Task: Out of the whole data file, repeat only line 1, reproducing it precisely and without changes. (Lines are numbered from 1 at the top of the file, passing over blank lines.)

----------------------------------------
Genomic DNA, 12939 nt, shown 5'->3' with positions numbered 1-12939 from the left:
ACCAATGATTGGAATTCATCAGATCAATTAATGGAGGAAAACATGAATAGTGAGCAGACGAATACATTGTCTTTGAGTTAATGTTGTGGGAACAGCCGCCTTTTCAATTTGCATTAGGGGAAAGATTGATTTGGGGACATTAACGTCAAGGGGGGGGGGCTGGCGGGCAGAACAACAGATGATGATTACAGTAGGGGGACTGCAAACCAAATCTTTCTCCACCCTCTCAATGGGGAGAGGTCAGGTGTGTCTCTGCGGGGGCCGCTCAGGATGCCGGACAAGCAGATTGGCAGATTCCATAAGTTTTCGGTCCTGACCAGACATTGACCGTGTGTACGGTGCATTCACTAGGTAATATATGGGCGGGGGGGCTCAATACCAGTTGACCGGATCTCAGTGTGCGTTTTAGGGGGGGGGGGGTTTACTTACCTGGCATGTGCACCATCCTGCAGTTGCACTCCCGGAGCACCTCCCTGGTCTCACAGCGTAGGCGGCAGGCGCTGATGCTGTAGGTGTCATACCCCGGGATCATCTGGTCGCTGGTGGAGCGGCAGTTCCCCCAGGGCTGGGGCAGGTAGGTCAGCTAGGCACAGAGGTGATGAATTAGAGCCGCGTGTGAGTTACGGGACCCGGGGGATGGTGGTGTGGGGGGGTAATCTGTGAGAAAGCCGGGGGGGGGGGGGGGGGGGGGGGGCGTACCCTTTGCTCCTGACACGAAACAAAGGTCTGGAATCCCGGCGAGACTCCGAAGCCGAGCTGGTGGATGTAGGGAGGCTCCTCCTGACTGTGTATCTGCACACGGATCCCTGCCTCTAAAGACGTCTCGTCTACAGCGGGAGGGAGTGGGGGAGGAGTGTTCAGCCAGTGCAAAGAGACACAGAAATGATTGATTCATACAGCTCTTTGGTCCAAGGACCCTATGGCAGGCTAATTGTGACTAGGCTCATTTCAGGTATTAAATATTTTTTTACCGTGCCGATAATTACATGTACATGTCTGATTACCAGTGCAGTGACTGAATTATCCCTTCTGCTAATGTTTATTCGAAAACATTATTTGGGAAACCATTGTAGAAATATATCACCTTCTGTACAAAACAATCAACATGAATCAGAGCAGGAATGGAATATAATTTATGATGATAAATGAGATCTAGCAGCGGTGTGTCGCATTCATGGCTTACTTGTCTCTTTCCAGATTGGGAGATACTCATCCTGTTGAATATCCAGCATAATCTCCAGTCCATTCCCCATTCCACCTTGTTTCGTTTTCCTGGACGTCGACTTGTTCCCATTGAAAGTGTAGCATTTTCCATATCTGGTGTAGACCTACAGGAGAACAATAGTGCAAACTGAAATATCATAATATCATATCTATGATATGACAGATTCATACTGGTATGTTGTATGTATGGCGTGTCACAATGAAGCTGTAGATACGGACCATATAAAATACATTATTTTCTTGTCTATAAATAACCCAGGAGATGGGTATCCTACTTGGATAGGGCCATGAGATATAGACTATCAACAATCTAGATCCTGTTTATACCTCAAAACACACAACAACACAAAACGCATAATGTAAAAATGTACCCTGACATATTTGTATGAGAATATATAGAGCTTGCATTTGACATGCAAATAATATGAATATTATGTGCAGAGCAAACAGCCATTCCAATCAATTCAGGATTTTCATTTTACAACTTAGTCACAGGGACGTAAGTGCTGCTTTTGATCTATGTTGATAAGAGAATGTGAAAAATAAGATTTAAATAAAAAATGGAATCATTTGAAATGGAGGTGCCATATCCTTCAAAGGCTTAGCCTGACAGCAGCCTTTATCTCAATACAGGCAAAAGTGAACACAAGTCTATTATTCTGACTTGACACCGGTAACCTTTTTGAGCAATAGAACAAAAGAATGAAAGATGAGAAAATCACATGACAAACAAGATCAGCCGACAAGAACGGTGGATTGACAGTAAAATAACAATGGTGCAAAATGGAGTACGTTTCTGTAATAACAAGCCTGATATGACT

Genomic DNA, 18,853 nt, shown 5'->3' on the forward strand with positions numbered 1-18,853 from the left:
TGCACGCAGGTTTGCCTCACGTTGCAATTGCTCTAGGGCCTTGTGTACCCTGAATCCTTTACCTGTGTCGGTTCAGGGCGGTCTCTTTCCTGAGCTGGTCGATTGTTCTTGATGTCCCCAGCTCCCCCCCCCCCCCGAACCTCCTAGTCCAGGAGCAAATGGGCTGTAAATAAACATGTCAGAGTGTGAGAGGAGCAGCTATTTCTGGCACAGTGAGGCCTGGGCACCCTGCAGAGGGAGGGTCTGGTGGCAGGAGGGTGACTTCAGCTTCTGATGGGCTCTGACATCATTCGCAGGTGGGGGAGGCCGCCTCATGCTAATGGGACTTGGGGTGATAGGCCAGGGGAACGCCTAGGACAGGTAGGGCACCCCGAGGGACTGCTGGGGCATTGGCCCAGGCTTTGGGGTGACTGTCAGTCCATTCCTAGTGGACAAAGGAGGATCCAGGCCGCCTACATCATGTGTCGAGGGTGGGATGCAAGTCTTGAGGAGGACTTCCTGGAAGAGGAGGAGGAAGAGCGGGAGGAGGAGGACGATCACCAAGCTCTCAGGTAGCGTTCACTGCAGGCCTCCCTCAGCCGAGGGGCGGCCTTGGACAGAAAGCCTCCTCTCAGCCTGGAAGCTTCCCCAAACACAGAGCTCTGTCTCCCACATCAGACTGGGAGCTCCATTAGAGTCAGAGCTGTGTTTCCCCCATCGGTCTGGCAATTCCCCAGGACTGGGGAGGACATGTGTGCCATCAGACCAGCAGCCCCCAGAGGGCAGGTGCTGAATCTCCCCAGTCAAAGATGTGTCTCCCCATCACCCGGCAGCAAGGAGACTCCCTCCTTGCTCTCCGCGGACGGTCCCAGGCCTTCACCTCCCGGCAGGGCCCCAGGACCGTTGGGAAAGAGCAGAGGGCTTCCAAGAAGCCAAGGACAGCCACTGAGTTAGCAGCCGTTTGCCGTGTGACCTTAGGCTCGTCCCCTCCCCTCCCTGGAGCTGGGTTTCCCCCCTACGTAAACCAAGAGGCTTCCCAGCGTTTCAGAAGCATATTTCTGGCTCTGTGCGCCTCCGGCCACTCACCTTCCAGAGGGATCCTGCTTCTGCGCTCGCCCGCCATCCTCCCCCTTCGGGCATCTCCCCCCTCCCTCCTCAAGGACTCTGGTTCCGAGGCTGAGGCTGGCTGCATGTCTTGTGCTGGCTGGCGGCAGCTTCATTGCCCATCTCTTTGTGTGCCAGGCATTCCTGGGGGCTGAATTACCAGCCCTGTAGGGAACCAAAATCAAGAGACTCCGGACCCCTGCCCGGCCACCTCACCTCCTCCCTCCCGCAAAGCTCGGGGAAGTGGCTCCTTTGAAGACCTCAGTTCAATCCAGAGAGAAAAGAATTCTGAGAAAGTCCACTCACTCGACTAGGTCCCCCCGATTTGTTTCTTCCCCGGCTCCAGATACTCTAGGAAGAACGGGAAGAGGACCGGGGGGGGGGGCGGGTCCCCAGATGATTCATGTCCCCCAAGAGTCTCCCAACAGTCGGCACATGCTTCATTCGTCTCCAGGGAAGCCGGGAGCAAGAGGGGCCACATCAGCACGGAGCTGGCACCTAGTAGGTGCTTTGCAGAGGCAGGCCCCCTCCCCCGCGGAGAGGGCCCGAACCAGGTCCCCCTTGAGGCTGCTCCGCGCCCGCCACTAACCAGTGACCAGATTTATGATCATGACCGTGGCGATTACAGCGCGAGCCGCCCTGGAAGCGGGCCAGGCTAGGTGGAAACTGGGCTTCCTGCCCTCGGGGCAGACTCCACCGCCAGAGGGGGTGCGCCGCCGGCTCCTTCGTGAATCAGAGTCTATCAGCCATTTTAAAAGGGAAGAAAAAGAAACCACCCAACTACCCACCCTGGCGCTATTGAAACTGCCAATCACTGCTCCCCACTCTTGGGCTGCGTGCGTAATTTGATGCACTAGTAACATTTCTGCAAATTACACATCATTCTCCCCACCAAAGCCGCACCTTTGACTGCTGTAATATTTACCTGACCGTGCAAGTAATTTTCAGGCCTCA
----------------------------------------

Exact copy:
Genomic DNA, 12939 nt, shown 5'->3' with positions numbered 1-12939 from the left: